In the story I just did on this, a commenter made note of something which I hadn’t picked up on in relating the prior story:
….An 86 year old applying for Medicaid (cash assistance) would be subject to drug testing?….. This would cover public assistance and that is Medicaid which many residents of nursing homes need because they can’t afford the monthly $7,500.00+ bill.
What? That caught my attention, and had me going back to the recorded section of the original story which I’ll transcribe:
“The bill is asking for people who will be receiving welfare through the state of South Dakota should be required to submit to a drug test that will ensure (unintelligible) that those who are applying for welfare are not going to be utilizing that money they’re receiving from the taxpayers for their drug addiction or abuse.”
I was wondering when the comment was left if that would apply to Medicaid, and in re-listening, Rep. DiSanto seemed to paint “welfare” with a pretty broad brush. And the commenter’s scenario doesn’t seem too far off the mark.In fact, it seems too close to home.
And that’s where the measure being proposed moves from something to contemplate into the realm of being offensive. Because saying “Welfare” is a very, very broad term that applies to a lot of people.
Currently, there are programs under the Department of Social Services for things such as Medicaid for Workers with Disabilities (MAWD), Medicaid for Individuals in Assisted Living Facilities, Nursing Facilities or Homes, and Quadriplegics who receive Special Services in their Home who would appear to be required to pay for drug testing prior to receiving Medicaid under the broad definition expressed in the interview. Despite the fact that there’s not a lot of quadriplegics who are snorting cocaine, or people in assisted living who are cooking meth in their bathroom sinks.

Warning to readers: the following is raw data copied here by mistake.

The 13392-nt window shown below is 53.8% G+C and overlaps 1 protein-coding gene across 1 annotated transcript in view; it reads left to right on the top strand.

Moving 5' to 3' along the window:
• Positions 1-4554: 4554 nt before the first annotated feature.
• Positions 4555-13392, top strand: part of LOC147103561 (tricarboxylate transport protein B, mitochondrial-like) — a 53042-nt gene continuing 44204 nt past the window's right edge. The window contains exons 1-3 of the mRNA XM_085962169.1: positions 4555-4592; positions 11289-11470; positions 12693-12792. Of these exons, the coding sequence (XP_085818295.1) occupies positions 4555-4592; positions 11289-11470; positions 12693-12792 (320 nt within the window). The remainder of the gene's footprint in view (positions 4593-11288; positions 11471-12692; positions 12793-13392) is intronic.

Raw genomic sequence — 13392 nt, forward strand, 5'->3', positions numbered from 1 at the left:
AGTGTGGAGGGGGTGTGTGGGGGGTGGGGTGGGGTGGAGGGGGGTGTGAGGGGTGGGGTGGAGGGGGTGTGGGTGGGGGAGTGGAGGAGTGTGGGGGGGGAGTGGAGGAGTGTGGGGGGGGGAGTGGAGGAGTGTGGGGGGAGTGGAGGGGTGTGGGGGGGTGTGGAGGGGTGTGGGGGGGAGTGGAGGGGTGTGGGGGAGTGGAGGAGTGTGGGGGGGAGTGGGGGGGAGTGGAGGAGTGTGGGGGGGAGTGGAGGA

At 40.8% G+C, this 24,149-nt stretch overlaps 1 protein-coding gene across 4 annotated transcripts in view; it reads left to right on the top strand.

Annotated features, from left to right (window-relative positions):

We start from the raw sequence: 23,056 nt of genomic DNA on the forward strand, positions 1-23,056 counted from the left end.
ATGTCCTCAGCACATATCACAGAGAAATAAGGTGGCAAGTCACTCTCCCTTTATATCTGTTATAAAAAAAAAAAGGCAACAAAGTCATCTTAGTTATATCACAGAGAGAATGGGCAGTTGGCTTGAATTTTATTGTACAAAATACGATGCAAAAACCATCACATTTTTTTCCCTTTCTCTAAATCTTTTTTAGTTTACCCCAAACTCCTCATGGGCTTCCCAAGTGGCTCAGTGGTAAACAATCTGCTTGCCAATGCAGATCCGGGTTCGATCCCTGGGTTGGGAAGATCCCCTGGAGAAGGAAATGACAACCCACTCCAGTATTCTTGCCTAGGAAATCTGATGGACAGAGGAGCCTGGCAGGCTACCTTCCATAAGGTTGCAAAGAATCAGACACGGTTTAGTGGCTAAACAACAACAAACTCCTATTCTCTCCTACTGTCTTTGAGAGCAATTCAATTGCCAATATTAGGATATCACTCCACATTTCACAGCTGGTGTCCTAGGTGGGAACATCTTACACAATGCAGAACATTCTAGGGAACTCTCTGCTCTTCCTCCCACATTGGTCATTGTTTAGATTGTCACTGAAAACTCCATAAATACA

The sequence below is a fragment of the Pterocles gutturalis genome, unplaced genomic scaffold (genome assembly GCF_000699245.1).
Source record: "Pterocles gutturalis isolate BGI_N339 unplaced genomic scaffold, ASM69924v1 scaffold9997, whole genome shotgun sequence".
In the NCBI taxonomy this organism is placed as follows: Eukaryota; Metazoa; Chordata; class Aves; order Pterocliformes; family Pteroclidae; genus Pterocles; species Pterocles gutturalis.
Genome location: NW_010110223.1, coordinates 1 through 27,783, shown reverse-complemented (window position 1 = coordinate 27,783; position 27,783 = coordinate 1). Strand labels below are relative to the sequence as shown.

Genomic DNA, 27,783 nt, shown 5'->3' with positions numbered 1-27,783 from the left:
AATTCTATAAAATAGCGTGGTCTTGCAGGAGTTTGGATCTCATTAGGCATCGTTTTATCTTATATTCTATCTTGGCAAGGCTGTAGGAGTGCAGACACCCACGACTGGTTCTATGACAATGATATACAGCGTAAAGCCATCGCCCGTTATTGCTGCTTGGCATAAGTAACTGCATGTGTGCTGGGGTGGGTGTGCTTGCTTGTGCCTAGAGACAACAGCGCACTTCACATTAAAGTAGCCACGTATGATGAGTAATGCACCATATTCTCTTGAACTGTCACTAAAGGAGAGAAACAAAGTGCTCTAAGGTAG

And that’s just getting started. Because it addresses nothing with children yet.
Children relieving benefits through the South Dakota Children’s Health Insurance Program are going to require that crack test first before their benefits are paid. Same goes for children with Down Syndrome, or children such as my daughter with Autism Spectrum Disorder who is Medicaid eligible as a result of being born with a disability will have to line up to pee in a cup to make sure they’re not in the alley shooting up heroin at recess.
Depending on his this bill is written, the smart move may be to withdraw it before it ever sees it’s first vote. Unless the sponsors feel the need to campaign on the need to drug test a lot of seniors, children, and the disabled.